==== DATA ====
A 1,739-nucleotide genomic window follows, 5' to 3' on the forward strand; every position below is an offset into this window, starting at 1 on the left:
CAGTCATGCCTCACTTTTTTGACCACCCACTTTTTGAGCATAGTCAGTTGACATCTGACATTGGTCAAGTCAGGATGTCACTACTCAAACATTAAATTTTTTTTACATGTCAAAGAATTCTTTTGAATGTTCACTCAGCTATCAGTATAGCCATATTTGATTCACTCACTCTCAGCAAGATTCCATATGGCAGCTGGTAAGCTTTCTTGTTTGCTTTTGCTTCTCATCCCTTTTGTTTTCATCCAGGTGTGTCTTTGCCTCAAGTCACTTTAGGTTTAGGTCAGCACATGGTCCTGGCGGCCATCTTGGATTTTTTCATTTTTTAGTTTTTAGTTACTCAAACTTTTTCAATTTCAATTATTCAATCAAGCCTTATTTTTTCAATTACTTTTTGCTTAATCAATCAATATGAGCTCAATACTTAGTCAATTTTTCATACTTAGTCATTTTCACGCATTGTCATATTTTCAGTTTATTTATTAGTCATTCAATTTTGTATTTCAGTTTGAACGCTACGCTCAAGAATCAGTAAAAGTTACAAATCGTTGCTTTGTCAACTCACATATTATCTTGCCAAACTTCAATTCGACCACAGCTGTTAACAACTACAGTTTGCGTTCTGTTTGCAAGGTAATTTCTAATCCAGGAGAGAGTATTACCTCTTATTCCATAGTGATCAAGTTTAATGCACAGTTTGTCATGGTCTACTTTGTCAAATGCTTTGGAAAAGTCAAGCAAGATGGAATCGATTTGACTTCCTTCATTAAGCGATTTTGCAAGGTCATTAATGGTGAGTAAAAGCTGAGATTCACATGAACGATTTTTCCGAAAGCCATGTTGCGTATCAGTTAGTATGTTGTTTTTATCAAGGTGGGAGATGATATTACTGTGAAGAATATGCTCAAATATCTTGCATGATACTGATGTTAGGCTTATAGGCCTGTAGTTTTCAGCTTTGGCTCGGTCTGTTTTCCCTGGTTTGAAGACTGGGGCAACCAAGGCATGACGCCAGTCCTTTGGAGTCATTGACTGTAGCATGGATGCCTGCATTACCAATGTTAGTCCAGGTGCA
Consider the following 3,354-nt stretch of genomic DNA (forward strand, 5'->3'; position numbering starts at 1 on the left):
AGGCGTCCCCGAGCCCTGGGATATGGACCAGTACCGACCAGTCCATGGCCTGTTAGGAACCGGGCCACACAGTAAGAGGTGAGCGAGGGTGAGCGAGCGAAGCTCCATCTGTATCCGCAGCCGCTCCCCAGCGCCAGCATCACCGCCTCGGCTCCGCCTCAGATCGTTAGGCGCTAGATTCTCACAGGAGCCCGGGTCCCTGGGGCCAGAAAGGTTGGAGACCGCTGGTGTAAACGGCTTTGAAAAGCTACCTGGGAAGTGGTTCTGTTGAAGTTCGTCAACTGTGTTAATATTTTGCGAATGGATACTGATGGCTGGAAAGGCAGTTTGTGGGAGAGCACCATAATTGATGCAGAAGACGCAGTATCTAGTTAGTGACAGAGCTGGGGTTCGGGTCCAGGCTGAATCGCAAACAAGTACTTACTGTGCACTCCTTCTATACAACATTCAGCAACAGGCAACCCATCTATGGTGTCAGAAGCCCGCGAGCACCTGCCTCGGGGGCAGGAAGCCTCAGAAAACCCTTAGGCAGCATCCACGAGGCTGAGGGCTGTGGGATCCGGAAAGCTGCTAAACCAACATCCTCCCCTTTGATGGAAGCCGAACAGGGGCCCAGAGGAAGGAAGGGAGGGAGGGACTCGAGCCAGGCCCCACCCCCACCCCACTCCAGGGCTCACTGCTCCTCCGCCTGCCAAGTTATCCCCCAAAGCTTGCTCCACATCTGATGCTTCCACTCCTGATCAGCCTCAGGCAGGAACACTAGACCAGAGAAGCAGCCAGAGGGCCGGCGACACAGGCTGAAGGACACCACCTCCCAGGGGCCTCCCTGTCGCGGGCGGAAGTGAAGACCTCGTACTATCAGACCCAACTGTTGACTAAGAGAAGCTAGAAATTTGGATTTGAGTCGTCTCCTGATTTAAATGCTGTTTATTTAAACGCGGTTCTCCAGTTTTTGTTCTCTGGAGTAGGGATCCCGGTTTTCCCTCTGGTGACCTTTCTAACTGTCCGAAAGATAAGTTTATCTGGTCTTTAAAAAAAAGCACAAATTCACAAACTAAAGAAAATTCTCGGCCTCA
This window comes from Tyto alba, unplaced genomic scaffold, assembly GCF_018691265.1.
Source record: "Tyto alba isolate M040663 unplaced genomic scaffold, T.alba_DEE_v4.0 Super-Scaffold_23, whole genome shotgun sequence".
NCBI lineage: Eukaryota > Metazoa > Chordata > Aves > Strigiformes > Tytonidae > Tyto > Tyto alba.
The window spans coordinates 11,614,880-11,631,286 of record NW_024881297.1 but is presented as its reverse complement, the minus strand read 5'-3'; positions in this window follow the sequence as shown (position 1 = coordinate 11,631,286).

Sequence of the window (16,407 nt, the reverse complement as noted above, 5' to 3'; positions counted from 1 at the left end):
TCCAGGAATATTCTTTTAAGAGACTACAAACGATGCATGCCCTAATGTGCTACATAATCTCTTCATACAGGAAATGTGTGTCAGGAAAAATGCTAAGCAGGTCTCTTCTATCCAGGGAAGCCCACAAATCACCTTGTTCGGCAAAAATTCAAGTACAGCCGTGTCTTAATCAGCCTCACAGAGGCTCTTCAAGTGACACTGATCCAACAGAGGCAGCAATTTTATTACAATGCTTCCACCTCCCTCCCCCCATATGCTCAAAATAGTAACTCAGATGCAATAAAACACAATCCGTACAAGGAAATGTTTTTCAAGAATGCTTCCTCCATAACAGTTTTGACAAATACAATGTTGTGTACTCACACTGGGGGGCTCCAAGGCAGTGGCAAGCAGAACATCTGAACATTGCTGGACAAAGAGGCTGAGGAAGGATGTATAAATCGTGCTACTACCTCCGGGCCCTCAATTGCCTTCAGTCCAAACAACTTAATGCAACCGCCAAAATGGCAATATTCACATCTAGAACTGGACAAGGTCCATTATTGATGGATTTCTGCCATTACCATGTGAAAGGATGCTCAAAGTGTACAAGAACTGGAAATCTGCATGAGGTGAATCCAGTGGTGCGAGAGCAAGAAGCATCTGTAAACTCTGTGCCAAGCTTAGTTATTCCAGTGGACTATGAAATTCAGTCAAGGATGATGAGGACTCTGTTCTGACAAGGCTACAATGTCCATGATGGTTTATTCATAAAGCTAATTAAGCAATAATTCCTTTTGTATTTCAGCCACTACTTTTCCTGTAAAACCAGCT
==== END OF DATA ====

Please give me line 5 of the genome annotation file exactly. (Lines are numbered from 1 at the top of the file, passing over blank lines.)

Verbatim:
This window comes from Tyto alba, unplaced genomic scaffold, assembly GCF_018691265.1.